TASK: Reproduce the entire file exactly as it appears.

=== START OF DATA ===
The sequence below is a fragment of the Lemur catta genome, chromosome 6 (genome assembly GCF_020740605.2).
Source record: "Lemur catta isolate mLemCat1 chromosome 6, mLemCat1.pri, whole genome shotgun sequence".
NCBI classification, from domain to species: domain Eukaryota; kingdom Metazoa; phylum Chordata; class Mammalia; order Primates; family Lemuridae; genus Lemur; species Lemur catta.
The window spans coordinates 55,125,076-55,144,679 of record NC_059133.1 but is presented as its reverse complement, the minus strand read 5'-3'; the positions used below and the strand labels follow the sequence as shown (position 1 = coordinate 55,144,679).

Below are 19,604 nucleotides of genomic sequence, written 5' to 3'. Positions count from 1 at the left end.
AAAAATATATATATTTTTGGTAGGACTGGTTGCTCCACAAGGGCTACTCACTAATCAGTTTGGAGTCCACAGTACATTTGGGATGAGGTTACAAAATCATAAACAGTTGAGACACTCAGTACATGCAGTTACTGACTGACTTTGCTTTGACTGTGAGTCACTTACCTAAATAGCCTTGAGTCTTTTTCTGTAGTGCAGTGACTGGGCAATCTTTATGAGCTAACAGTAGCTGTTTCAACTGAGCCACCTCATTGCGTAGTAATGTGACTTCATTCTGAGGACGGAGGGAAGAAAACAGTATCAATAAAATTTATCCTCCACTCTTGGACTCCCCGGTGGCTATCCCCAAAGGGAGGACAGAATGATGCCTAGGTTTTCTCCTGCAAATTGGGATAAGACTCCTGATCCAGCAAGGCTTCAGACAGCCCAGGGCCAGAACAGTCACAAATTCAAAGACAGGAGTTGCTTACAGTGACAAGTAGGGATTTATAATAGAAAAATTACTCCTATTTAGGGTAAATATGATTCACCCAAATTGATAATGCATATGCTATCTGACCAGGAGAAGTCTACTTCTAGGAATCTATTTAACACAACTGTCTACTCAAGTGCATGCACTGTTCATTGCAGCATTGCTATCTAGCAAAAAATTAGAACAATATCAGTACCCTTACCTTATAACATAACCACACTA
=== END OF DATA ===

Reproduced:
The sequence below is a fragment of the Lemur catta genome, chromosome 6 (genome assembly GCF_020740605.2).
Source record: "Lemur catta isolate mLemCat1 chromosome 6, mLemCat1.pri, whole genome shotgun sequence".
NCBI classification, from domain to species: domain Eukaryota; kingdom Metazoa; phylum Chordata; class Mammalia; order Primates; family Lemuridae; genus Lemur; species Lemur catta.
The window spans coordinates 55,125,076-55,144,679 of record NC_059133.1 but is presented as its reverse complement, the minus strand read 5'-3'; the positions used below and the strand labels follow the sequence as shown (position 1 = coordinate 55,144,679).

Below are 19,604 nucleotides of genomic sequence, written 5' to 3'. Positions count from 1 at the left end.
AAAAATATATATATTTTTGGTAGGACTGGTTGCTCCACAAGGGCTACTCACTAATCAGTTTGGAGTCCACAGTACATTTGGGATGAGGTTACAAAATCATAAACAGTTGAGACACTCAGTACATGCAGTTACTGACTGACTTTGCTTTGACTGTGAGTCACTTACCTAAATAGCCTTGAGTCTTTTTCTGTAGTGCAGTGACTGGGCAATCTTTATGAGCTAACAGTAGCTGTTTCAACTGAGCCACCTCATTGCGTAGTAATGTGACTTCATTCTGAGGACGGAGGGAAGAAAACAGTATCAATAAAATTTATCCTCCACTCTTGGACTCCCCGGTGGCTATCCCCAAAGGGAGGACAGAATGATGCCTAGGTTTTCTCCTGCAAATTGGGATAAGACTCCTGATCCAGCAAGGCTTCAGACAGCCCAGGGCCAGAACAGTCACAAATTCAAAGACAGGAGTTGCTTACAGTGACAAGTAGGGATTTATAATAGAAAAATTACTCCTATTTAGGGTAAATATGATTCACCCAAATTGATAATGCATATGCTATCTGACCAGGAGAAGTCTACTTCTAGGAATCTATTTAACACAACTGTCTACTCAAGTGCATGCACTGTTCATTGCAGCATTGCTATCTAGCAAAAAATTAGAACAATATCAGTACCCTTACCTTATAACATAACCACACTA